PTC president and CEO Jim Heppelmann has identified what he calls the “seven forces” at work in manufacturing businesses today, any one of which would be significant – but the combination of all seven is, he says, “transformational”.
The Heppelmann Seven are:
Digitisation. It’s been 25 years since computer-aided design started the process of digitising product geometry, but the degree and scale of digital product information now available is much wider: it is, says Heppelmann, “the DNA of manufacturing”, with applications in analysis and in production and assembly now commonplace. Digitisation has scope for further transformation of manufacturing in technologies such as 3D printing, where products are created directly from data, and in new areas such as service businesses.
- Globalisation. Digitisation is just one factor that has brought about the globalisation of companies and their products: the availability of air travel and the arrival of the internet contributed too. But digitisation enables collaboration across the boundaries of geography and has changed the whole business of innovation through information sharing of design files and manufacturing data.
- Regulation. Now that so many manufacturing businesses have global markets, they run increasingly into the myriad governments and agencies that set rules and regulations – on products, their uses, their content and how they are produced. Other regulations come about through environmental or economic pressures. Compliance is intrinsically linked to product data, which provides evidence that regulations are being met through analytics applications such as those found in Windchill.
- Personalisation. The existence of different regulatory regimes fragments global markets: but the idea of one product able to serve all markets applies to very few commodities anyway. Different geographies and traditions – such as which side of the road you drive on – make customisation inevitable… and it’s often what customers want anyway. A balance has to be struck between diversity and economic scale in conventional products, but Heppelmann believes that software inside products changes the rules and makes individual personalisation possible. Indeed, he says, we already do it with our mobile phones.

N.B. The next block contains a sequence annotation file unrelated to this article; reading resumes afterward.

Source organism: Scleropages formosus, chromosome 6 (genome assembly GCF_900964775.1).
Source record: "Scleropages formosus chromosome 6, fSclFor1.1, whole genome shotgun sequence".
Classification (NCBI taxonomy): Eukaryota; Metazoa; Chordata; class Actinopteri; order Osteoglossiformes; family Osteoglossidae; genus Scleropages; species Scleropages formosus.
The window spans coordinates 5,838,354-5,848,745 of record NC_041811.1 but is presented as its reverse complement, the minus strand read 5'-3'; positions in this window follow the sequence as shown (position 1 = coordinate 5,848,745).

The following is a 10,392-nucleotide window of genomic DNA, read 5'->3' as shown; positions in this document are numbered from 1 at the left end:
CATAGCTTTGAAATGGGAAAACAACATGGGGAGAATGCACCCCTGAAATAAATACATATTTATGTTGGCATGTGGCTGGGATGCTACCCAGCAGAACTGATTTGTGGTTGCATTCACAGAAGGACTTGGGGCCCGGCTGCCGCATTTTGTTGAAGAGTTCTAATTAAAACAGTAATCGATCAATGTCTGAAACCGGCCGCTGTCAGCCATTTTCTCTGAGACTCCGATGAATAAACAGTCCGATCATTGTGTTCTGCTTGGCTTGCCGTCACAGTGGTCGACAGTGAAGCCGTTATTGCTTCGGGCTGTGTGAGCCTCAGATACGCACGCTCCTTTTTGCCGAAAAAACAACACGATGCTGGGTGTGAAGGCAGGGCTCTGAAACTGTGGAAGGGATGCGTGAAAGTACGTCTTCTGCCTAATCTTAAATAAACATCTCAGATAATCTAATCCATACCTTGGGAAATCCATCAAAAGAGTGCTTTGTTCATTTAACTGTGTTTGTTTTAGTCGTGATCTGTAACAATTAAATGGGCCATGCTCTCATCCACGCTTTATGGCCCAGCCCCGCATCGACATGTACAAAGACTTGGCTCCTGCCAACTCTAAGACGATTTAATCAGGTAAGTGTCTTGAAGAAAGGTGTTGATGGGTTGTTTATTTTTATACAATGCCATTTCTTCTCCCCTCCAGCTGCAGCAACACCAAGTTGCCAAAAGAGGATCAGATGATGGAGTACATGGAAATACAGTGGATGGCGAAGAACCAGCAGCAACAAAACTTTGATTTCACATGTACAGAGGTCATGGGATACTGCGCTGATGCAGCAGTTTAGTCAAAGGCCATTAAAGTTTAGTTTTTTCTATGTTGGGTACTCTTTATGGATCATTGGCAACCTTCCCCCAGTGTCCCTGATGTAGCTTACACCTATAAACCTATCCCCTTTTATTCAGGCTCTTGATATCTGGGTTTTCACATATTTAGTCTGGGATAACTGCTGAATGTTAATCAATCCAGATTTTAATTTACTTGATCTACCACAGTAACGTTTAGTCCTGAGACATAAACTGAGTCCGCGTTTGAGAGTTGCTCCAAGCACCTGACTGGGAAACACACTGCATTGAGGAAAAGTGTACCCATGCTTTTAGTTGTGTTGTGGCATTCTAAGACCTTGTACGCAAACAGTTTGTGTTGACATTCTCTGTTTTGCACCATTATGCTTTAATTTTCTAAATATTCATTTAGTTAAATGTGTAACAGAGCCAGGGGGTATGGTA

- Software-intensive products. Heppelmann’s fifth transforming force is the integration of hardware and software within products, which changes fundamentally the engineering that goes into them and changes too the ability to vary and to control product performance through individual programming. Companies making traditional products are these days employing as many, if not more, software engineers as they are the conventional engineering disciplines.
- Connectedness. Alongside software comes connectivity, and this is in two directions. It enables today’s products to be controlled and modified by the manufacturer in terms of performance and even function while they are in use. But it also enables the products themselves, through technologies such as wireless sensors, to relay back their status and condition, to warn of incipient problems and to provide new data that can be used in future designs.
- Servitization. The ability of products to communicate – and to be communicated to – dismantles conventional barriers between what is perceived as “product” and what has usually been viewed as “service”. This aligns with a wider business trend for manufacturers to take on more of the service responsibilities for their products and opens up a new area of service lifecycle management (SLM) systems that both borrow from and contribute to a broader unified digital product information system.